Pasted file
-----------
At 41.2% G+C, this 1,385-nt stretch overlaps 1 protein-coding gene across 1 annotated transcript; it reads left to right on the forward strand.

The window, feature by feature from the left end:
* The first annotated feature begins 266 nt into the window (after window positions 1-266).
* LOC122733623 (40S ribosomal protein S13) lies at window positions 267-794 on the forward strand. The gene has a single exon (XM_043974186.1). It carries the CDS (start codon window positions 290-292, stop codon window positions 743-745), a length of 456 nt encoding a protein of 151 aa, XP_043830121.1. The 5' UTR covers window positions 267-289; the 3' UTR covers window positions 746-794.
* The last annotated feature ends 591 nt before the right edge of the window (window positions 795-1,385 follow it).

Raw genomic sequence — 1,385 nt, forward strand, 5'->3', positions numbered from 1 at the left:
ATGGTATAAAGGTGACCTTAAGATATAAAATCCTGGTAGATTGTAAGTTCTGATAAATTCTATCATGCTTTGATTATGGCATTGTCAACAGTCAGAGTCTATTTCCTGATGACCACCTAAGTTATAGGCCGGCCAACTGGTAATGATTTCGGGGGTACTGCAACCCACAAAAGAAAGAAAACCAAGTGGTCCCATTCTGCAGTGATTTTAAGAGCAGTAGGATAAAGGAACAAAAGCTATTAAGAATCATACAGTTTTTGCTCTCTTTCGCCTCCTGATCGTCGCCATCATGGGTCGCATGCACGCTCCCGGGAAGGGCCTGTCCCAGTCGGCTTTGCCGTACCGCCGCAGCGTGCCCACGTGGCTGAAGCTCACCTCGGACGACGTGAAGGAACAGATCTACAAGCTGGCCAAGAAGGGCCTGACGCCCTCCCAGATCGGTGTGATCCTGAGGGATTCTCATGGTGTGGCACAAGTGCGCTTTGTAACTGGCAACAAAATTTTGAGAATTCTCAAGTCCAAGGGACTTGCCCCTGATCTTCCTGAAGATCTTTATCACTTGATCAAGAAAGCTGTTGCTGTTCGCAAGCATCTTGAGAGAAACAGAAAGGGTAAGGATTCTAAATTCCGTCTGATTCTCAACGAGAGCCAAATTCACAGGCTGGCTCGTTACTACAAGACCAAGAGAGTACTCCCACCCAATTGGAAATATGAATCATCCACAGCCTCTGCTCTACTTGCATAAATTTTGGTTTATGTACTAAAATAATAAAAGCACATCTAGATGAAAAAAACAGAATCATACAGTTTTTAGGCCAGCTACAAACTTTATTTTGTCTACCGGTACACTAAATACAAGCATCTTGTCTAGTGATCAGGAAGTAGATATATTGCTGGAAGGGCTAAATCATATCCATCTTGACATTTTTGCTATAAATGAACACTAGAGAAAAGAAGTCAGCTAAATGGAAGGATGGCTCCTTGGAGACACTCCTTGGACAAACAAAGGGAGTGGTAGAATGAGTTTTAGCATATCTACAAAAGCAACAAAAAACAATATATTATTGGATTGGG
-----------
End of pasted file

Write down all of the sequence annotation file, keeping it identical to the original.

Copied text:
At 41.2% G+C, this 1,385-nt stretch overlaps 1 protein-coding gene across 1 annotated transcript; it reads left to right on the forward strand.

The window, feature by feature from the left end:
* The first annotated feature begins 266 nt into the window (after window positions 1-266).
* LOC122733623 (40S ribosomal protein S13) lies at window positions 267-794 on the forward strand. The gene has a single exon (XM_043974186.1). It carries the CDS (start codon window positions 290-292, stop codon window positions 743-745), a length of 456 nt encoding a protein of 151 aa, XP_043830121.1. The 5' UTR covers window positions 267-289; the 3' UTR covers window positions 746-794.
* The last annotated feature ends 591 nt before the right edge of the window (window positions 795-1,385 follow it).

Raw genomic sequence — 1,385 nt, forward strand, 5'->3', positions numbered from 1 at the left:
ATGGTATAAAGGTGACCTTAAGATATAAAATCCTGGTAGATTGTAAGTTCTGATAAATTCTATCATGCTTTGATTATGGCATTGTCAACAGTCAGAGTCTATTTCCTGATGACCACCTAAGTTATAGGCCGGCCAACTGGTAATGATTTCGGGGGTACTGCAACCCACAAAAGAAAGAAAACCAAGTGGTCCCATTCTGCAGTGATTTTAAGAGCAGTAGGATAAAGGAACAAAAGCTATTAAGAATCATACAGTTTTTGCTCTCTTTCGCCTCCTGATCGTCGCCATCATGGGTCGCATGCACGCTCCCGGGAAGGGCCTGTCCCAGTCGGCTTTGCCGTACCGCCGCAGCGTGCCCACGTGGCTGAAGCTCACCTCGGACGACGTGAAGGAACAGATCTACAAGCTGGCCAAGAAGGGCCTGACGCCCTCCCAGATCGGTGTGATCCTGAGGGATTCTCATGGTGTGGCACAAGTGCGCTTTGTAACTGGCAACAAAATTTTGAGAATTCTCAAGTCCAAGGGACTTGCCCCTGATCTTCCTGAAGATCTTTATCACTTGATCAAGAAAGCTGTTGCTGTTCGCAAGCATCTTGAGAGAAACAGAAAGGGTAAGGATTCTAAATTCCGTCTGATTCTCAACGAGAGCCAAATTCACAGGCTGGCTCGTTACTACAAGACCAAGAGAGTACTCCCACCCAATTGGAAATATGAATCATCCACAGCCTCTGCTCTACTTGCATAAATTTTGGTTTATGTACTAAAATAATAAAAGCACATCTAGATGAAAAAAACAGAATCATACAGTTTTTAGGCCAGCTACAAACTTTATTTTGTCTACCGGTACACTAAATACAAGCATCTTGTCTAGTGATCAGGAAGTAGATATATTGCTGGAAGGGCTAAATCATATCCATCTTGACATTTTTGCTATAAATGAACACTAGAGAAAAGAAGTCAGCTAAATGGAAGGATGGCTCCTTGGAGACACTCCTTGGACAAACAAAGGGAGTGGTAGAATGAGTTTTAGCATATCTACAAAAGCAACAAAAAACAATATATTATTGGATTGGG